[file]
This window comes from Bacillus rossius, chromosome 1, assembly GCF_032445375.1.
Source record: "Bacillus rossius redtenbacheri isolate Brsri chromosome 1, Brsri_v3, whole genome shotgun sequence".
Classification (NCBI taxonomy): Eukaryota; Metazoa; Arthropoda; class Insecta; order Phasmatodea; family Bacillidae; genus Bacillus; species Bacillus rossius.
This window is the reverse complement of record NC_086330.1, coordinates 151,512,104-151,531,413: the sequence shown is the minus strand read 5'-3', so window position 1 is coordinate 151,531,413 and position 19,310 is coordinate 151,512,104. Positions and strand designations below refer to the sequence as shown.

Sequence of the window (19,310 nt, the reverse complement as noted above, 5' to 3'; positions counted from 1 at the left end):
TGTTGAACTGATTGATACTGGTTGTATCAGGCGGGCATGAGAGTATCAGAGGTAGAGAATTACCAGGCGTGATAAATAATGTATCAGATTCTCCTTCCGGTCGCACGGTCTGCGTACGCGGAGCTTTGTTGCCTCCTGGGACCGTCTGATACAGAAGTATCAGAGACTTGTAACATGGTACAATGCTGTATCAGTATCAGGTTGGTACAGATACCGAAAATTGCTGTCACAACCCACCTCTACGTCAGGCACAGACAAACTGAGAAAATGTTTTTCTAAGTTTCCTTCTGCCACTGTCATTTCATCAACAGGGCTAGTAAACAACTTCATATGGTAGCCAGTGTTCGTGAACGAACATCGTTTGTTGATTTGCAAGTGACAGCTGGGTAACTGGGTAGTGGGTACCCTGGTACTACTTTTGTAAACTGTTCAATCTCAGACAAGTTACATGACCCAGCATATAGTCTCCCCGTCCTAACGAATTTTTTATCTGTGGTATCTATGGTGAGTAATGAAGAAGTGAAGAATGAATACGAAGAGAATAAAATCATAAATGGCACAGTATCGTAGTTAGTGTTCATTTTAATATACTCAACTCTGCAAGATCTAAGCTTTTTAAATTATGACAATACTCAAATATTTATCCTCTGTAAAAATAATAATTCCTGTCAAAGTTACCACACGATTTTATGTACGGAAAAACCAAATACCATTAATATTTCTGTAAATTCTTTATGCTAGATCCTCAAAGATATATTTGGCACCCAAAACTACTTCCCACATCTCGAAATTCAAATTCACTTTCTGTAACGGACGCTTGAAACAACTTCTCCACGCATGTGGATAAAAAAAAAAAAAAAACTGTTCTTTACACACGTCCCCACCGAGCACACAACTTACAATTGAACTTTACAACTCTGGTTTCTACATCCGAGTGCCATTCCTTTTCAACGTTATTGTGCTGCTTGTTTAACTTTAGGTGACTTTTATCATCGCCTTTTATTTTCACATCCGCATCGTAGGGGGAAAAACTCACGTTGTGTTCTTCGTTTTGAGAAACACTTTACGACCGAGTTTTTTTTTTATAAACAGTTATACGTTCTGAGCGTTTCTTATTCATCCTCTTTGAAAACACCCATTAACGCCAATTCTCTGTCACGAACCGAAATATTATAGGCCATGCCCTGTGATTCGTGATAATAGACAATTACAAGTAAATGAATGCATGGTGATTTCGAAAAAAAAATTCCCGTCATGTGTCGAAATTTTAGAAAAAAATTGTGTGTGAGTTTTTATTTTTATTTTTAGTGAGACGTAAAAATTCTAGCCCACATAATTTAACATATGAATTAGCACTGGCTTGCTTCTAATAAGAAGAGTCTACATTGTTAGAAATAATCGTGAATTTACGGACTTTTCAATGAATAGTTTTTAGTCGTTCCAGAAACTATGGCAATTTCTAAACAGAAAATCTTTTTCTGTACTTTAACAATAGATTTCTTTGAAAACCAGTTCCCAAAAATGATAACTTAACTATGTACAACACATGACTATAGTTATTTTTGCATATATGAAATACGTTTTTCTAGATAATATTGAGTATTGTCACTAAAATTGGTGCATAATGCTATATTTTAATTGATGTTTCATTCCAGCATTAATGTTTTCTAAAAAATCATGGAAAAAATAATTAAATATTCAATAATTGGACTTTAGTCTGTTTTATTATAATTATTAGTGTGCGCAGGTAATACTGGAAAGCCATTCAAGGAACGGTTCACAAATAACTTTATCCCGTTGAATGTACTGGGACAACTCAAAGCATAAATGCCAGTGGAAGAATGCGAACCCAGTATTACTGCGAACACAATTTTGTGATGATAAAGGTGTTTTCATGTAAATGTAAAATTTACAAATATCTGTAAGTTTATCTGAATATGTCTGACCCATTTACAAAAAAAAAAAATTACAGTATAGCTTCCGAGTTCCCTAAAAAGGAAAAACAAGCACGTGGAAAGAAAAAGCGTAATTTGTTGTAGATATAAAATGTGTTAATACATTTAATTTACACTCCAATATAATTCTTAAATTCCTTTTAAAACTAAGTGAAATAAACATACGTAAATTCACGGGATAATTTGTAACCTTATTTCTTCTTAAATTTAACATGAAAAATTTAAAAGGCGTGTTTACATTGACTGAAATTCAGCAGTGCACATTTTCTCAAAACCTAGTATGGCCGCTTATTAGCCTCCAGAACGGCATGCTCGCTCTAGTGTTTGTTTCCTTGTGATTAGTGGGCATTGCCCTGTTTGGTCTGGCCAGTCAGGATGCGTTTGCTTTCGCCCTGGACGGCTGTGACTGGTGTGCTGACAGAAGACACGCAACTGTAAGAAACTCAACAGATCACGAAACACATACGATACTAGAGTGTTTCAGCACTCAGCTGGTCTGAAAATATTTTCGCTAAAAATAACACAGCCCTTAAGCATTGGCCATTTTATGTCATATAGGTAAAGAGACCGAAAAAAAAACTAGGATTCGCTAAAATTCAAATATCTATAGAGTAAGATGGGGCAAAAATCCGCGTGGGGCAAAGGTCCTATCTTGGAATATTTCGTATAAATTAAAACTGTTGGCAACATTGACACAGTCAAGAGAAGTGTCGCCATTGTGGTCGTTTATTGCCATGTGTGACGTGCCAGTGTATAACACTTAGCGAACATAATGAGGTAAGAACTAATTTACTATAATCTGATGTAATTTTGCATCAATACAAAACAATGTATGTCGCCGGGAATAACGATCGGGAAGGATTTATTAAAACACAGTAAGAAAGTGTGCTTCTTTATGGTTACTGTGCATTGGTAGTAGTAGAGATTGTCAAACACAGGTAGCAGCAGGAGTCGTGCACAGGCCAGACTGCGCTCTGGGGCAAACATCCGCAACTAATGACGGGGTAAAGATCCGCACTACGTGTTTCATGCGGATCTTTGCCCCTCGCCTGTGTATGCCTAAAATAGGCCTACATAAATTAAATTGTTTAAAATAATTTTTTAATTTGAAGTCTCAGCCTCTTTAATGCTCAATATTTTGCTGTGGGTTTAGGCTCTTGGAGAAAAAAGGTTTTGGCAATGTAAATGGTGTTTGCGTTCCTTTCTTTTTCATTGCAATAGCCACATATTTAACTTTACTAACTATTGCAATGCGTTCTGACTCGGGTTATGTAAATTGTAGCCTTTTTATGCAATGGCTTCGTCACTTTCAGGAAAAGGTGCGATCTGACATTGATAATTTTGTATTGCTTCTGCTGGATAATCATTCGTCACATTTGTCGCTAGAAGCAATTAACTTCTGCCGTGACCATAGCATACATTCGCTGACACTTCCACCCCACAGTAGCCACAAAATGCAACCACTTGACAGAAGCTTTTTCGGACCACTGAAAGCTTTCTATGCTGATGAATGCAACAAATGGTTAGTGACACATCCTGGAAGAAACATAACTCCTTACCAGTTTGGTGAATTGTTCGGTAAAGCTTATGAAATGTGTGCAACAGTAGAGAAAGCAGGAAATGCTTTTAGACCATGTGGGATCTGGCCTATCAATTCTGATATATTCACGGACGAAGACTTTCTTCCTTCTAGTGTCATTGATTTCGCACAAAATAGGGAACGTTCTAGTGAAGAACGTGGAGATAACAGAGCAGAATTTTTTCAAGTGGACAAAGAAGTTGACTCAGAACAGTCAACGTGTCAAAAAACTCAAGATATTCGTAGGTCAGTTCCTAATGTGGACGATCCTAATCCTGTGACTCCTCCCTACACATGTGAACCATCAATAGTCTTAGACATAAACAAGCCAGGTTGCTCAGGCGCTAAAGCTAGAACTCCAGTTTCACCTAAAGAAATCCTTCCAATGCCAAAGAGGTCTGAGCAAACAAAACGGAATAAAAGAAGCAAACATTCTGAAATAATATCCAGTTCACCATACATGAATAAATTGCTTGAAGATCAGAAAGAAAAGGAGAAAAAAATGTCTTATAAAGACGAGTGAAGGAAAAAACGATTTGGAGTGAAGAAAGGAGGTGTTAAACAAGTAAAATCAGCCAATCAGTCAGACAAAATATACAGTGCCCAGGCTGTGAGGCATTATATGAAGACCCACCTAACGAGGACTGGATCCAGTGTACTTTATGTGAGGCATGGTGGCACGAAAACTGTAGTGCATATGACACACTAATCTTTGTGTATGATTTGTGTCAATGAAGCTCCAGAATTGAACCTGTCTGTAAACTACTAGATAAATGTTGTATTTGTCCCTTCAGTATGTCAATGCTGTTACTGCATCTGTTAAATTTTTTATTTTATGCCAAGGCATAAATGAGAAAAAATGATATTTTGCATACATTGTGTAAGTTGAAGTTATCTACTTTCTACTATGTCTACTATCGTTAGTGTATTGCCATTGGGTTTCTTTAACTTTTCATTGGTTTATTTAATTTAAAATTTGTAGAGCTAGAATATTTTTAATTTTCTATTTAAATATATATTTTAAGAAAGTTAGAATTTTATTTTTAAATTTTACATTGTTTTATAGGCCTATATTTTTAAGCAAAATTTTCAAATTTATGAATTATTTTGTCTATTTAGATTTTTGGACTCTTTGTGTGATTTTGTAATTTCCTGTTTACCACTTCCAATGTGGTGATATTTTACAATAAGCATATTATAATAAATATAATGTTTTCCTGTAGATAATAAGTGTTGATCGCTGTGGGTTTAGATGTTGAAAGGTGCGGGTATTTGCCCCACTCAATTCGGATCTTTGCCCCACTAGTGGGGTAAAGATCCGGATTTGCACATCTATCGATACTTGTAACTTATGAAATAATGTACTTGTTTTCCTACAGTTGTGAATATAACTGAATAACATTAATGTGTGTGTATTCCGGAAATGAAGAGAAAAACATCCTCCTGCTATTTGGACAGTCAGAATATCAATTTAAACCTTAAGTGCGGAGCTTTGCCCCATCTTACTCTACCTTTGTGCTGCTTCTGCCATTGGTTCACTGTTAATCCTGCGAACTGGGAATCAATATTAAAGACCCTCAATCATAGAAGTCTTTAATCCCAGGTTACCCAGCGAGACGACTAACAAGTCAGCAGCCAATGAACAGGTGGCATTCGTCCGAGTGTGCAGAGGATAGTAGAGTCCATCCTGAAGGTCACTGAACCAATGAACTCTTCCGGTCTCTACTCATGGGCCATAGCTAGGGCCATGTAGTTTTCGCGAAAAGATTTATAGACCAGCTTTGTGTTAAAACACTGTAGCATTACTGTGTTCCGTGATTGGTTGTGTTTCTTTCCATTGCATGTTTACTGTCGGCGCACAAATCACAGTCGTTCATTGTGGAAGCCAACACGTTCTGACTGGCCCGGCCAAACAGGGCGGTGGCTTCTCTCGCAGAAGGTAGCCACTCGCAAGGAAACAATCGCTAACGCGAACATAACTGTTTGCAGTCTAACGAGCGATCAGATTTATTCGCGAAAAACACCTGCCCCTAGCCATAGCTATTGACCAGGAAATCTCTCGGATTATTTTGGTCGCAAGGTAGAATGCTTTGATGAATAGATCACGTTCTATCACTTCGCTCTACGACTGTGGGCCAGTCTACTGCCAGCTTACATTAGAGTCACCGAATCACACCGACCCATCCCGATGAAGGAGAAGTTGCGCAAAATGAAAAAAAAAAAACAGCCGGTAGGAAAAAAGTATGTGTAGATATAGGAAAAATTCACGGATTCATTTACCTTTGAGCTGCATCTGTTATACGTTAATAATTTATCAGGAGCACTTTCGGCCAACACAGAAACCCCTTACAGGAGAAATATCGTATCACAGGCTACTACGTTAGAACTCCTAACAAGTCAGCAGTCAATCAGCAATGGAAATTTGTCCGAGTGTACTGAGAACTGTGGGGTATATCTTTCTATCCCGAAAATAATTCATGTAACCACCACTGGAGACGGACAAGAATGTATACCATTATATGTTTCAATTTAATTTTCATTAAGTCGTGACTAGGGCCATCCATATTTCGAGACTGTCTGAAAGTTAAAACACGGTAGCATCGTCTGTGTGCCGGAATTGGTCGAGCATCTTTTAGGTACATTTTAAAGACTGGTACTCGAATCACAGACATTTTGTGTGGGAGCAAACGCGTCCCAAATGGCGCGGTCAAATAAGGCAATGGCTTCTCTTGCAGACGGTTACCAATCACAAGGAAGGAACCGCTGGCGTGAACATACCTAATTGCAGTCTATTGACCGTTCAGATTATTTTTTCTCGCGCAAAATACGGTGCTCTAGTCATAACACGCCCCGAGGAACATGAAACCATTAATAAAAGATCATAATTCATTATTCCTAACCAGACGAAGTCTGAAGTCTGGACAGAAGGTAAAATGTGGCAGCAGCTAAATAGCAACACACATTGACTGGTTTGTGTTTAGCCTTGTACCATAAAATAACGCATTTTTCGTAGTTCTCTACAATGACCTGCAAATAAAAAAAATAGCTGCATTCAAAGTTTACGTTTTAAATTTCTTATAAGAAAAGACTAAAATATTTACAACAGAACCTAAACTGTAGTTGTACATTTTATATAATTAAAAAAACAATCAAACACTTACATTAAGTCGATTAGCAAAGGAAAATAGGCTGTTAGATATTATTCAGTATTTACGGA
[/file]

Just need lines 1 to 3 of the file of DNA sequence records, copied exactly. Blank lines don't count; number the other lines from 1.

This window comes from Bacillus rossius, chromosome 1, assembly GCF_032445375.1.
Source record: "Bacillus rossius redtenbacheri isolate Brsri chromosome 1, Brsri_v3, whole genome shotgun sequence".
Classification (NCBI taxonomy): Eukaryota; Metazoa; Arthropoda; class Insecta; order Phasmatodea; family Bacillidae; genus Bacillus; species Bacillus rossius.